Preplanning Your Funeral
Regardless of your age or financial situation, it’s smart to preplan your funeral. That way, your family will know exactly what you want when the time comes. Even better, you get to make your own decisions about the type of funeral you want. As an added benefit, when you preplan your funeral you can better control the cost of the funeral.
One big misconception is that when you preplan, you have to prepay. Not so. It doesn’t have to cost you a cent to preplan your funeral. Of course, you can prepay if that works for you, and we’ll talk about that later, but right now let’s focus on preplanning.
Simply put, preplanning means that you set out the details of how you would like your funeral arrangements handled. Your plan can be as basic as stating how you would like your body handled (i.e. burial versus cremation) or as detailed as outlining every element of your ceremony from the music that’s played to who you would like to offer a eulogy. In other words, you are leaving instructions with your loved ones so they can handle the details. There is no payment required to preplan a funeral.
The key thing to remember is that regardless of your financial situation you can preplan your funeral without making a significant financial commitment. Of course, it’s best to set aside the funds to accomplish what you want and there are many ways to do that. Our Paying for a Funeral page can help you understand your options.
FUNERAL PREPLANNING: COMMUNICATING YOUR WISHES
One of the most important steps in the funeral preplanning process is letting your loved ones know that you have a plan and what your preferences are. If you are using our Wise Planning System, you can take advantage of the Plan Guardian feature that allows you to share your plan with those you trust to carry out your wishes. If not, be sure to talk with your family about your plans.
Have questions about funeral preplanning?
Here are some of the questions that we hear most often.
Preplanning is the practice of choosing in advance how you would like your funeral to be handled. Some people create very detailed funeral plans while others sketch out a general outline. A funeral plan can be done in electronic form or as a hardcopy. However you decide to create your plan, you should make sure that you communicate your desires to your loved ones.
The terminology can be a little confusing. All of these terms refer to having a funeral plan before death has occurred. When you see the term prepaying, it means a type of formal arrangement where you pay for funeral products and services ahead of time. You sign a contract with a particular funeral provider, such as a funeral home, for goods and services that will be provided at time of death. When you sign the contract you can make payment directly to the funeral provider in a single payment or installment payments.
Another popular option is to purchase a funeral insurance policy that is payable upon death to cover the cost of the contract. This is typically referred to as preneed insurance. Preplanning or advance planning, on the other hand, is a process where you create a plan for how you would like your funeral handled. You do not have to commit to a funeral provider and your plan can be informal and non-binding.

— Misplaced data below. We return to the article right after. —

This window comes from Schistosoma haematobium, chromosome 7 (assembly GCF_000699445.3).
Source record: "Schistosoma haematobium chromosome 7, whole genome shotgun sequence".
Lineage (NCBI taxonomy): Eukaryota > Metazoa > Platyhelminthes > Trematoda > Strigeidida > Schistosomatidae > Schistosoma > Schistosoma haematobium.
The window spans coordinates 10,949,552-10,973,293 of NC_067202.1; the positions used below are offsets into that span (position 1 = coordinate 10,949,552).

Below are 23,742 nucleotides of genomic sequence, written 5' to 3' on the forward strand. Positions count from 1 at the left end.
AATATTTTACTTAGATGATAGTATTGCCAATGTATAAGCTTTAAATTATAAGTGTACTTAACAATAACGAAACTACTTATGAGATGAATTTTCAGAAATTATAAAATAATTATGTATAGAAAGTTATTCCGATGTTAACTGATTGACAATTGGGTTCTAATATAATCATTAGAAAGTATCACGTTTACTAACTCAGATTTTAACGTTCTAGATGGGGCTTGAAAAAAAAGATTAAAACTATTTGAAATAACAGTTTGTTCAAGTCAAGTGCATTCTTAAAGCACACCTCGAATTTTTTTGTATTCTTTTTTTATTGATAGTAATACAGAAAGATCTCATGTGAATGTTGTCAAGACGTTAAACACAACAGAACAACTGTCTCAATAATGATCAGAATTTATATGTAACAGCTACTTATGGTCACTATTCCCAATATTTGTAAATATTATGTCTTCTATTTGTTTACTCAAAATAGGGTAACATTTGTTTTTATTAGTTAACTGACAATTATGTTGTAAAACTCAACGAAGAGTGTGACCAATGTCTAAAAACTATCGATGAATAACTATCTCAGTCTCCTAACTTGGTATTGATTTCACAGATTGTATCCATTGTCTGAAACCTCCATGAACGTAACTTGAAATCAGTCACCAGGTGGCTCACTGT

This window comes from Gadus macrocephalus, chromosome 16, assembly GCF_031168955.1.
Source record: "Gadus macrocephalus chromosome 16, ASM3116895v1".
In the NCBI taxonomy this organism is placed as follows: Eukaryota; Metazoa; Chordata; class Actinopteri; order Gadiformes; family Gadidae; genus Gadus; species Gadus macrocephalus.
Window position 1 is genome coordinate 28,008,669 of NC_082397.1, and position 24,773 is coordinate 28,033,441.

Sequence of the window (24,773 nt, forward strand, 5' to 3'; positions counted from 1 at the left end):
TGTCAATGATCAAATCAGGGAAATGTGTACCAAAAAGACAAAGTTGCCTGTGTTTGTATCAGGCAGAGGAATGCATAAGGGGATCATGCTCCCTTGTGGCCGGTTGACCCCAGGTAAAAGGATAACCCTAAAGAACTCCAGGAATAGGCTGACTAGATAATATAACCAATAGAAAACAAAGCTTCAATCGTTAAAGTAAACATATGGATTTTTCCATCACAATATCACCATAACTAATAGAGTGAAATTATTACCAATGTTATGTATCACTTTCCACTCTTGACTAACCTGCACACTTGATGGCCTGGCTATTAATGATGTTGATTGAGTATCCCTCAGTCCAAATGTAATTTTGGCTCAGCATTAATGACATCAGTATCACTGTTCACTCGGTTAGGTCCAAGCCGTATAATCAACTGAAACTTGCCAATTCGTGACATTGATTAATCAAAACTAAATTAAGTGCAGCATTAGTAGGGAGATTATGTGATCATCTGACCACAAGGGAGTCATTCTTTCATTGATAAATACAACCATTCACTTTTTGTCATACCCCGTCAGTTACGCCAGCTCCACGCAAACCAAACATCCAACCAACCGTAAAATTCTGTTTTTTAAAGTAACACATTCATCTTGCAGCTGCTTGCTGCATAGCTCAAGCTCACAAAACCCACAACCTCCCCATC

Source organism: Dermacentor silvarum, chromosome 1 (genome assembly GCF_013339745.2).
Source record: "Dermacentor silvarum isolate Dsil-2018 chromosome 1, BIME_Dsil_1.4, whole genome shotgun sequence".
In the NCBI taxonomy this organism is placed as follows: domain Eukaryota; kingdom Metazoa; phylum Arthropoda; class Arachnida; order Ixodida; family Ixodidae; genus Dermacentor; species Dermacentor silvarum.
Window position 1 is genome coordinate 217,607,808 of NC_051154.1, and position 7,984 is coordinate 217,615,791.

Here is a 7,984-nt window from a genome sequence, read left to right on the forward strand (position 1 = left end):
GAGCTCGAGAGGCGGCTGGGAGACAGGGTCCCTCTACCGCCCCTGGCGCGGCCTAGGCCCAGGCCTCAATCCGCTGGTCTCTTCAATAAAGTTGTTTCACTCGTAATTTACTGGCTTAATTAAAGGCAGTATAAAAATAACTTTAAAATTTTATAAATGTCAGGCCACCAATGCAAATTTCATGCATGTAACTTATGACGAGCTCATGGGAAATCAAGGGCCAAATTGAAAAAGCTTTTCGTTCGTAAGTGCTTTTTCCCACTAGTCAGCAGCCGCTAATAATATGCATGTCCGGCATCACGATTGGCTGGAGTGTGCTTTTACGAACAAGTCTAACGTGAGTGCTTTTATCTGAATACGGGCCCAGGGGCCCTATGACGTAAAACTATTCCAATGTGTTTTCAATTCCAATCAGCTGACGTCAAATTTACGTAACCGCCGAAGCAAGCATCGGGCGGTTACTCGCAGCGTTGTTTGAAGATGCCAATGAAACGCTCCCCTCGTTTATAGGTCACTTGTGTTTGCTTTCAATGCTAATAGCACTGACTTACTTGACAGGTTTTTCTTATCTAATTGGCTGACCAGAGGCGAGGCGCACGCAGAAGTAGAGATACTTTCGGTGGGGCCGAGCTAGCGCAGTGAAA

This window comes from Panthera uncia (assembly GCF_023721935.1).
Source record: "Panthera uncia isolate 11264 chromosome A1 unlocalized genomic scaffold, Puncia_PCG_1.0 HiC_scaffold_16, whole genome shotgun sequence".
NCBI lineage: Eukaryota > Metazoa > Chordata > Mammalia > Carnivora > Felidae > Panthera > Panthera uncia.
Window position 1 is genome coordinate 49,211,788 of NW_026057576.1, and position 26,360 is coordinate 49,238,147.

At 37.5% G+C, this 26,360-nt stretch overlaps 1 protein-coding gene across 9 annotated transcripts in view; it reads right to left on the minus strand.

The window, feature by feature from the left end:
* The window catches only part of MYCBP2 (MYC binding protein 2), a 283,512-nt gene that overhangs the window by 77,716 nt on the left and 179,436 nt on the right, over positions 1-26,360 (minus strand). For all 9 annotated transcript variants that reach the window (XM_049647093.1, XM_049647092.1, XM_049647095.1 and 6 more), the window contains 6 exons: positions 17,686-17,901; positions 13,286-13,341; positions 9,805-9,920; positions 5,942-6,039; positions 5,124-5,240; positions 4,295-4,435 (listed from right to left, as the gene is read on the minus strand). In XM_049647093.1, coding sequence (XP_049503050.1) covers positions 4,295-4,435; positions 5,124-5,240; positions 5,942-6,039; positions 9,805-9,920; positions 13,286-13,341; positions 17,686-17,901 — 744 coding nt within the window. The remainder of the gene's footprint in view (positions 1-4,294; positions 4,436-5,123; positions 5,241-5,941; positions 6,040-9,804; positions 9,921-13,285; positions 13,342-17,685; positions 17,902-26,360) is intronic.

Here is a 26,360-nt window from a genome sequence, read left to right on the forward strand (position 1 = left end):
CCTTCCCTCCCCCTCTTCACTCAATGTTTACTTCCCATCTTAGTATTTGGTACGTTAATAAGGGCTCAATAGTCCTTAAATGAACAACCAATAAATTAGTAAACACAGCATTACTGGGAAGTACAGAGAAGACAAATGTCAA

All that said, these terms may be used interchangeably so make sure you know if they are referring to a binding prepaid funeral contract or just a non-binding funeral plan.
Some people choose to pay for their funeral expenses when they create their funeral plan. This ensures that the cost is covered and relieves their family of the financial burden of paying for their funeral.
Typically, prepaying involves entering into a contract with a particular funeral provider (a funeral home or cremation service). Of course you want to be confident that the provider or a successor provider will still be in business when the time comes to provide the funeral services. Prepayment can be made directly to the funeral provider or the contract can be secured with a funeral insurance policy. Installment plans are available with either option.
Funeral costs can also be covered without making a commitment to a specific funeral provider by purchasing a final expense insurance policy or depositing funds in a trust account or a payable-upon-death bank account.
No. It is a common misconception that preplanning means prepaying. You do not have to prepay, but you can. Making sure that funds will be available to cover your funeral cost is a sound financial decision, if you are able to do it. You have various options. You can enter into a contract with a funeral provider and prepay the provider or secure the contract with a funeral insurance policy.
Another form of prepayment is to set up a funeral trust or a payable-upon-death bank account with the funds to cover you funeral cost. Final expense insurance is another option to consider if you prefer a monthly payment plan and do not wish to commit to a specific funeral provider in advance.
When you record your funeral plan, you can specify the services and products that mean the most to you. For example, the type of casket may not matter to you so you may select a simple wood version rather than an expensive bronze style. Having multiple days for viewing or visitation can add considerably to the cost of a funeral. If the viewing isn’t important to you, you can let family know that through your preplanning. Families often overspend on a funeral so letting them know your wishes is a good way to control the costs.
The most important thing you can do to ensure that your wishes are carried out is to choose the people you designate to handle them carefully and make sure they are fully informed about what you want. Another important step is making sure that there are funds set aside to take care of your wishes. Our Paying for a Funeral page can help you get started.
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